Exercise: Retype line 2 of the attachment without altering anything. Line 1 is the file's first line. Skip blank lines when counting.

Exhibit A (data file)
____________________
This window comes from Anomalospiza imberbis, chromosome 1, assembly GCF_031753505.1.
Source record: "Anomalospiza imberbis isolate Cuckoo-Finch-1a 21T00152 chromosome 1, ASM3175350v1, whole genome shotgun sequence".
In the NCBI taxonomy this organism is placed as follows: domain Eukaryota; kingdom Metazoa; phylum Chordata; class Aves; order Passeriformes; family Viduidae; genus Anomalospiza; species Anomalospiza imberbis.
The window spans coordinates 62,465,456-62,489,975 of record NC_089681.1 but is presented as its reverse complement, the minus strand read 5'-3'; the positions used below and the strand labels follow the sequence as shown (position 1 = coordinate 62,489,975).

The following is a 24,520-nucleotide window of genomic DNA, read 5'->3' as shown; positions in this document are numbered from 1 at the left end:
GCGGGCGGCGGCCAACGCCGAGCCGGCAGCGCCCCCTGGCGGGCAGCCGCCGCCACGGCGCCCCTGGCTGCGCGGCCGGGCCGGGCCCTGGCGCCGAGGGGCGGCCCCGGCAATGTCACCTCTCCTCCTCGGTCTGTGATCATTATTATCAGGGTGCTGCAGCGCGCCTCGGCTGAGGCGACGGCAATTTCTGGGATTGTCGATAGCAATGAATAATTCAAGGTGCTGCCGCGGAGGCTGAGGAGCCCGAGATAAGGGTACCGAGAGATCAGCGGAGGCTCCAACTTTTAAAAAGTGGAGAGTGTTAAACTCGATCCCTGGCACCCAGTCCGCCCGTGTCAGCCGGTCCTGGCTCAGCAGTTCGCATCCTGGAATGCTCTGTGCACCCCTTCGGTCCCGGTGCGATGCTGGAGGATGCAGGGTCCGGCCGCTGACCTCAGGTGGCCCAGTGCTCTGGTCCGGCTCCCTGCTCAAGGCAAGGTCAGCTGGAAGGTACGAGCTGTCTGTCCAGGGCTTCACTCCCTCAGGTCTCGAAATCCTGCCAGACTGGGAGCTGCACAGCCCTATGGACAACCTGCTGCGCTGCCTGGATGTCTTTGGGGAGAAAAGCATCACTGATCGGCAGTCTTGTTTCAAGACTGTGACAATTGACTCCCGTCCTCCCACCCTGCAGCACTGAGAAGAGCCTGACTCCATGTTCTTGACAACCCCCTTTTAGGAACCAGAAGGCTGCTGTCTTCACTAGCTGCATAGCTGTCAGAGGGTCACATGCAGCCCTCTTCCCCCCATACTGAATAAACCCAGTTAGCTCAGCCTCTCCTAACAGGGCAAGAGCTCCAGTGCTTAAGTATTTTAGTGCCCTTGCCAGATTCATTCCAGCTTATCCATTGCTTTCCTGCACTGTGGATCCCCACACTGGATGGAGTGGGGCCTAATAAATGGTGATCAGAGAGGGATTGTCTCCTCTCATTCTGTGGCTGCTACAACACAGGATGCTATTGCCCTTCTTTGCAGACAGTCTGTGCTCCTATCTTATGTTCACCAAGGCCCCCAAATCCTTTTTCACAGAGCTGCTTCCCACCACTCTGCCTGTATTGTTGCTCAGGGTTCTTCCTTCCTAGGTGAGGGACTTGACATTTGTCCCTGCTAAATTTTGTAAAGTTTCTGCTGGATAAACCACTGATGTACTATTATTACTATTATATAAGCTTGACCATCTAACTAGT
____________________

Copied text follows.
Source record: "Anomalospiza imberbis isolate Cuckoo-Finch-1a 21T00152 chromosome 1, ASM3175350v1, whole genome shotgun sequence".